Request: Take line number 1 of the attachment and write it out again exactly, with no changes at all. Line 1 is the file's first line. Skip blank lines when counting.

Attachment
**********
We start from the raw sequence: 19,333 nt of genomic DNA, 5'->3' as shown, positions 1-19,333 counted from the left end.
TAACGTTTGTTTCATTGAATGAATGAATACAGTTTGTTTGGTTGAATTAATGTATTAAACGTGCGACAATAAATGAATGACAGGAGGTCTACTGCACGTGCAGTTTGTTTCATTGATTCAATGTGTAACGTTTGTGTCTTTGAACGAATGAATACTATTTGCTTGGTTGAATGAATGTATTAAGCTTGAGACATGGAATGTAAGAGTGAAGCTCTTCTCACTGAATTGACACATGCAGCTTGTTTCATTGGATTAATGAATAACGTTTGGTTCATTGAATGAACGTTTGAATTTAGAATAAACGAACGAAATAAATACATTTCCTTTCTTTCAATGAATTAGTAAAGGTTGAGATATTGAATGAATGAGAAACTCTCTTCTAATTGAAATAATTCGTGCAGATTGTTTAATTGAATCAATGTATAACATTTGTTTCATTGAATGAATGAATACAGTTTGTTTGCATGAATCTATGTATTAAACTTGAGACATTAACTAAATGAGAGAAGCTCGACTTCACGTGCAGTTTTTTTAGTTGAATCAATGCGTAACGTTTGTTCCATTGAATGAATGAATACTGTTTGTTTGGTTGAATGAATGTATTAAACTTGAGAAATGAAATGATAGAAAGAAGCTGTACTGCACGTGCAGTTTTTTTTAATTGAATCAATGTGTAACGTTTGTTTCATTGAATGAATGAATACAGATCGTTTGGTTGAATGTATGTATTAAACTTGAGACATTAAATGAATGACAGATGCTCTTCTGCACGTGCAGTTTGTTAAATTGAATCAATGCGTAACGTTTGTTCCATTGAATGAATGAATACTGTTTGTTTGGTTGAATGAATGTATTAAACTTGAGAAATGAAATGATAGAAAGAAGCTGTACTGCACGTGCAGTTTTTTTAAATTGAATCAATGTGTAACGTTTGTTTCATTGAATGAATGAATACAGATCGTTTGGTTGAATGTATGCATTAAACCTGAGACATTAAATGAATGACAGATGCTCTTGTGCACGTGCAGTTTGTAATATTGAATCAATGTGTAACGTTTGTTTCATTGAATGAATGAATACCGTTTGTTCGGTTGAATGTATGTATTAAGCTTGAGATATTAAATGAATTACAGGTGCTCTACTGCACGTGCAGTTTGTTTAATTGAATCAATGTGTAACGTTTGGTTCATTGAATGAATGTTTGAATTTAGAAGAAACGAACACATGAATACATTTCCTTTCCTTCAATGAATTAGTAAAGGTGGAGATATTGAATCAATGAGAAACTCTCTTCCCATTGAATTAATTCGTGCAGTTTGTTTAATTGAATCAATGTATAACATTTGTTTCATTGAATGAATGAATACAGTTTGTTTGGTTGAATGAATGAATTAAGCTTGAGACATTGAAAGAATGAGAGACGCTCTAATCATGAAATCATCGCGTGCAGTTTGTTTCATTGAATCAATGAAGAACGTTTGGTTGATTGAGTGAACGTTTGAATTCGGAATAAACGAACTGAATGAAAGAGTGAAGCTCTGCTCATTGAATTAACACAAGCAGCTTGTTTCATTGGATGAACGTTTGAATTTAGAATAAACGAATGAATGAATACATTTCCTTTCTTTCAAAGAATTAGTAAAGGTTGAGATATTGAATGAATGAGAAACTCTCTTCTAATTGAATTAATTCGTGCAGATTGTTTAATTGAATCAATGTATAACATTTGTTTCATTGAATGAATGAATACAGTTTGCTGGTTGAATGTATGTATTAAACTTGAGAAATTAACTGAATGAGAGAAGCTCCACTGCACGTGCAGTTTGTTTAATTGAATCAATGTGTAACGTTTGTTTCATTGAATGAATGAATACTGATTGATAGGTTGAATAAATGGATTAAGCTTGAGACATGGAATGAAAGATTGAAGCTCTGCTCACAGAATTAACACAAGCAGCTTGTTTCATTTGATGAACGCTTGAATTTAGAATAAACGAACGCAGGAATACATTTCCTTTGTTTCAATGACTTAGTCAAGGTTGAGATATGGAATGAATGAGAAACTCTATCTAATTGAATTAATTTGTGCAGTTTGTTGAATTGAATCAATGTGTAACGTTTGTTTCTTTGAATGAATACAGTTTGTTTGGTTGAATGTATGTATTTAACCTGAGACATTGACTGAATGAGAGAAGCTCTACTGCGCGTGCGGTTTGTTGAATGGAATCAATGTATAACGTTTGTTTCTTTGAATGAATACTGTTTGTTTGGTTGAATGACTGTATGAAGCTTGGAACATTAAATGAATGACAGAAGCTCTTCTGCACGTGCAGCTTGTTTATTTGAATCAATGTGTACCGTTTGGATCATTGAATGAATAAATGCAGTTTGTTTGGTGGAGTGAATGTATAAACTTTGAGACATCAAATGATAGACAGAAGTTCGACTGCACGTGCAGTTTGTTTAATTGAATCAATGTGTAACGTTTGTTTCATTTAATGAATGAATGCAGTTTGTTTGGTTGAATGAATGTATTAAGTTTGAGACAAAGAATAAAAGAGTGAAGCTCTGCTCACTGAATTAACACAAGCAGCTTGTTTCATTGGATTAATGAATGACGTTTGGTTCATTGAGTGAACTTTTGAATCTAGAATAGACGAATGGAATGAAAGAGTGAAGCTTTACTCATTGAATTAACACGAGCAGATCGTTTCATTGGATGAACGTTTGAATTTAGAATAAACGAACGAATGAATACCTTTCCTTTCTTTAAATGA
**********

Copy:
We start from the raw sequence: 19,333 nt of genomic DNA, 5'->3' as shown, positions 1-19,333 counted from the left end.